However, it has taken longer to get test results since the arrival of the omicron push due to the increased demand for testing. As of January 13, about 54% of tests had a turnaround time of four days or longer, and an additional 28% took three days. The latency, along with the increased use of rapid home tests, can make it difficult to discern what is happening with the day-to-day rate of cases.
If cases have plateaued, they have reached the highest level Larimer County has seen since the pandemic began. The case rate is more than six times higher now than it was in mid-December.
The test positivity rate stood at 28.5% on Friday, down from a high of 33% on January 15, but remains an indicator that more people in the community are infected than the results alone suggest. tests.
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It is unclear how close we are to reaching endemic status, where COVID-19 cases reach a more stable level that does not cause community disruptions. That unfortunate reality has created a sense of fatigue among city staff that most people can probably relate to, Burke said.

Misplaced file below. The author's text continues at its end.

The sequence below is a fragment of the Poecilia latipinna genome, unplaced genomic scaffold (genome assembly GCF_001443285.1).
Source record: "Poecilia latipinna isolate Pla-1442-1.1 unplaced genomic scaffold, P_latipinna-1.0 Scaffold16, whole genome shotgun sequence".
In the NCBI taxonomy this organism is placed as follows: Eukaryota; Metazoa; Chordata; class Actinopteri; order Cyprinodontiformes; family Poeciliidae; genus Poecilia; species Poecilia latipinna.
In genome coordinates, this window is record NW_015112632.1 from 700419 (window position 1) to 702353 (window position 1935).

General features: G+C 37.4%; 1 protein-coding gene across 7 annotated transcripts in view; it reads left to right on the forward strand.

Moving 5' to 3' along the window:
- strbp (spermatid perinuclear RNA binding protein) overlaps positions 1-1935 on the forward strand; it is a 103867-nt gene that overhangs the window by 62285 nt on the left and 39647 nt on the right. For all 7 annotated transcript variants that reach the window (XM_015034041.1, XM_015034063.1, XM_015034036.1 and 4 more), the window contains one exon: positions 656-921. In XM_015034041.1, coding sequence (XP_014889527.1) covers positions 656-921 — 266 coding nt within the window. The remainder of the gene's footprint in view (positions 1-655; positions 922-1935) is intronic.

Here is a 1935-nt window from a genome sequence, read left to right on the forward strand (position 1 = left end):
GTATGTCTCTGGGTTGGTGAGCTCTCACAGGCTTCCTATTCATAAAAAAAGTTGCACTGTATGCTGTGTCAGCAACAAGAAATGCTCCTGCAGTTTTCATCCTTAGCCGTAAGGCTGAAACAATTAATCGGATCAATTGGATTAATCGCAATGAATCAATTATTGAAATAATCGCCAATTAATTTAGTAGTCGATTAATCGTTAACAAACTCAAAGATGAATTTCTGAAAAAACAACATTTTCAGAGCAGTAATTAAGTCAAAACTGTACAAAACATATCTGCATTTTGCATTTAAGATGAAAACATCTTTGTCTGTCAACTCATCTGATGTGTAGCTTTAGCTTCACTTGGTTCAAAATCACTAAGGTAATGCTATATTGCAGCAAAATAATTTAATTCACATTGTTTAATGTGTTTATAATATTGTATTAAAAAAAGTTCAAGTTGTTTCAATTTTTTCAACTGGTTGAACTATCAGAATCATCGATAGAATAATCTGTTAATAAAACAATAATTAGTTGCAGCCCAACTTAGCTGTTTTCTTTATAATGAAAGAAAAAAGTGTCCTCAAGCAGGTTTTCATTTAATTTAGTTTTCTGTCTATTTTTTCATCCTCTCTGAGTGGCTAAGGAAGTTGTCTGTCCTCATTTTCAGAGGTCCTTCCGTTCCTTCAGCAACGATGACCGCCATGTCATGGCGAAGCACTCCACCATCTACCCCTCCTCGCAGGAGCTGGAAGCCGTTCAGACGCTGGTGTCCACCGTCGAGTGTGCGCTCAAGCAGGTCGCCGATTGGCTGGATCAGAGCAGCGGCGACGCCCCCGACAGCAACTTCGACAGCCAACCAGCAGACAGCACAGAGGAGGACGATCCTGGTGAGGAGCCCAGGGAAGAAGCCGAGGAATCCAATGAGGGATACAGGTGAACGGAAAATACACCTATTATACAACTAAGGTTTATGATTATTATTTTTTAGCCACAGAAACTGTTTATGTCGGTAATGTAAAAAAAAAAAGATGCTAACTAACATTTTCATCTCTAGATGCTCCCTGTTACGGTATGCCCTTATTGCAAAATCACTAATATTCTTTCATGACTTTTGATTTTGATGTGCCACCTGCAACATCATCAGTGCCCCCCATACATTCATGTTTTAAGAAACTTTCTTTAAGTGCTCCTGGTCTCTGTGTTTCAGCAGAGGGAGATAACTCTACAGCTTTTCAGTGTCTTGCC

“I think there is a fatigue because the pandemic has lasted so long and our work is not the same,” she said.
The city is trying to support staff by doing additional check-ins with supervisors and bringing in guest speakers to talk about workload management and resilience. City leaders issued a one-time gratitude payment to staff, with amounts ranging from $100 to $1,500 after taxes. The amount depended on whether the employee was hourly or salaried and the amount of work they performed between spring 2020 and spring 2021.
City employees will also be eligible for raises again in 2022 after pandemic-related uncertainty led to a wage freeze in 2021.
The city is testing a hybrid return-to-work approach that gives employees the option of working in-person or remotely, if possible for their position. The ongoing “Future of Work” project assesses return to work with equity in mind, understanding that return to work on site will not be the same for everyone.
Jacy Marmaduke covers government liability for the Coloradoan. Follow her on Twitter @jacymarmaduke. Support his work and that of other Colorado journalists by purchasing a digital subscription today.